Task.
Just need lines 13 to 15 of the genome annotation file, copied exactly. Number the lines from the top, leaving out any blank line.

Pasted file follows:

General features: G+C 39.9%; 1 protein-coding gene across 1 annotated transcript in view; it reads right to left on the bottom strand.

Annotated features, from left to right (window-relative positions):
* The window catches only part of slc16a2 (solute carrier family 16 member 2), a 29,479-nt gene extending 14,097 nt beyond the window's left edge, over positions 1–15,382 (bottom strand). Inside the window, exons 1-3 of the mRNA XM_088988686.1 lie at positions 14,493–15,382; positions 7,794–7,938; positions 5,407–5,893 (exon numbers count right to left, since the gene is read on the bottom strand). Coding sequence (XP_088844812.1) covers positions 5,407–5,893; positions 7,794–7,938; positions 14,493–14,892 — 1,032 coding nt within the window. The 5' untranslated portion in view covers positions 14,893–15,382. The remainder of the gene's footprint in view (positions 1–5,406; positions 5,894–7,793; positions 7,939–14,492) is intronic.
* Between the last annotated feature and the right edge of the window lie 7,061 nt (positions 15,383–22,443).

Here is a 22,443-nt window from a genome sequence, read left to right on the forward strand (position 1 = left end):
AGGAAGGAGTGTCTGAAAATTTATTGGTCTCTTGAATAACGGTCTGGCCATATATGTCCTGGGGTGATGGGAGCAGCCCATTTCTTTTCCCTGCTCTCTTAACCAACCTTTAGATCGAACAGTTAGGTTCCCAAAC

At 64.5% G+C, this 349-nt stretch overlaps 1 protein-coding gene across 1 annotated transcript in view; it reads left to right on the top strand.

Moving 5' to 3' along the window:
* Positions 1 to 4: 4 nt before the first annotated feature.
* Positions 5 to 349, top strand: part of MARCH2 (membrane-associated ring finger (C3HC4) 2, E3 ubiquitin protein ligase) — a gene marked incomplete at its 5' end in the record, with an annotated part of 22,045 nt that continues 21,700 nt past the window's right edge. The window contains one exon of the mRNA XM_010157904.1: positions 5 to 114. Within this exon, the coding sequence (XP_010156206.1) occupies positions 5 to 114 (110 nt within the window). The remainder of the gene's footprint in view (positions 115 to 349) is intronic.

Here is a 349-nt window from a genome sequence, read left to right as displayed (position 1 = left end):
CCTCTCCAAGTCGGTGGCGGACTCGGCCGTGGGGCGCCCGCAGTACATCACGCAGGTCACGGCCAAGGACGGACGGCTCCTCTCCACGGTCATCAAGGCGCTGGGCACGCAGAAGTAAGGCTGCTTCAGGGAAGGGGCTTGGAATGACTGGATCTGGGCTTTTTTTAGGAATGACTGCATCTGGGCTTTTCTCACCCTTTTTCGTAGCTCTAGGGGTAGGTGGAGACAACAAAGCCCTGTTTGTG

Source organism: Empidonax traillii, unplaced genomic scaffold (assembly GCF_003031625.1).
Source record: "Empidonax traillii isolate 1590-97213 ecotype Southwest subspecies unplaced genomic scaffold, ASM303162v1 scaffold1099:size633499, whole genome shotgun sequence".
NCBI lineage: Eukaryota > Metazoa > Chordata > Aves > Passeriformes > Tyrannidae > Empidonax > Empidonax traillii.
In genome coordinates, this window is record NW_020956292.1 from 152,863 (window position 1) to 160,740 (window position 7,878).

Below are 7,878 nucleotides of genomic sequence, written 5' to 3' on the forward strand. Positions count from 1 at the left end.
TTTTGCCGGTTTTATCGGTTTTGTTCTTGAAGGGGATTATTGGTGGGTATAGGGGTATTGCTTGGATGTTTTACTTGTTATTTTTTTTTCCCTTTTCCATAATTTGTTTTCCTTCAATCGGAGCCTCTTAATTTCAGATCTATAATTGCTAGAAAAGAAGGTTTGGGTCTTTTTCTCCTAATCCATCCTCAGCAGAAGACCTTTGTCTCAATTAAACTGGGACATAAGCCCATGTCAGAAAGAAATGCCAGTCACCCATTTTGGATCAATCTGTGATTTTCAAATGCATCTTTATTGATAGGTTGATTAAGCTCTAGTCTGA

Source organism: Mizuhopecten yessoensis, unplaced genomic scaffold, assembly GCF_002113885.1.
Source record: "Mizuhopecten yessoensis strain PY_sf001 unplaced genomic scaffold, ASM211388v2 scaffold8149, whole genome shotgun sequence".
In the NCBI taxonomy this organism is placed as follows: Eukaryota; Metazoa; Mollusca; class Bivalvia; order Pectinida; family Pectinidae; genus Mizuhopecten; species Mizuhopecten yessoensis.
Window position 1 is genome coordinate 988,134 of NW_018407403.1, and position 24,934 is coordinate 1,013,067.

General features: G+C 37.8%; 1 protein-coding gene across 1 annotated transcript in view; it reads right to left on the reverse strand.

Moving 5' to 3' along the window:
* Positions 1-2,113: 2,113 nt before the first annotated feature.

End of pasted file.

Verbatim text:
Source organism: Empidonax traillii, unplaced genomic scaffold (assembly GCF_003031625.1).
Source record: "Empidonax traillii isolate 1590-97213 ecotype Southwest subspecies unplaced genomic scaffold, ASM303162v1 scaffold1099:size633499, whole genome shotgun sequence".
NCBI lineage: Eukaryota > Metazoa > Chordata > Aves > Passeriformes > Tyrannidae > Empidonax > Empidonax traillii.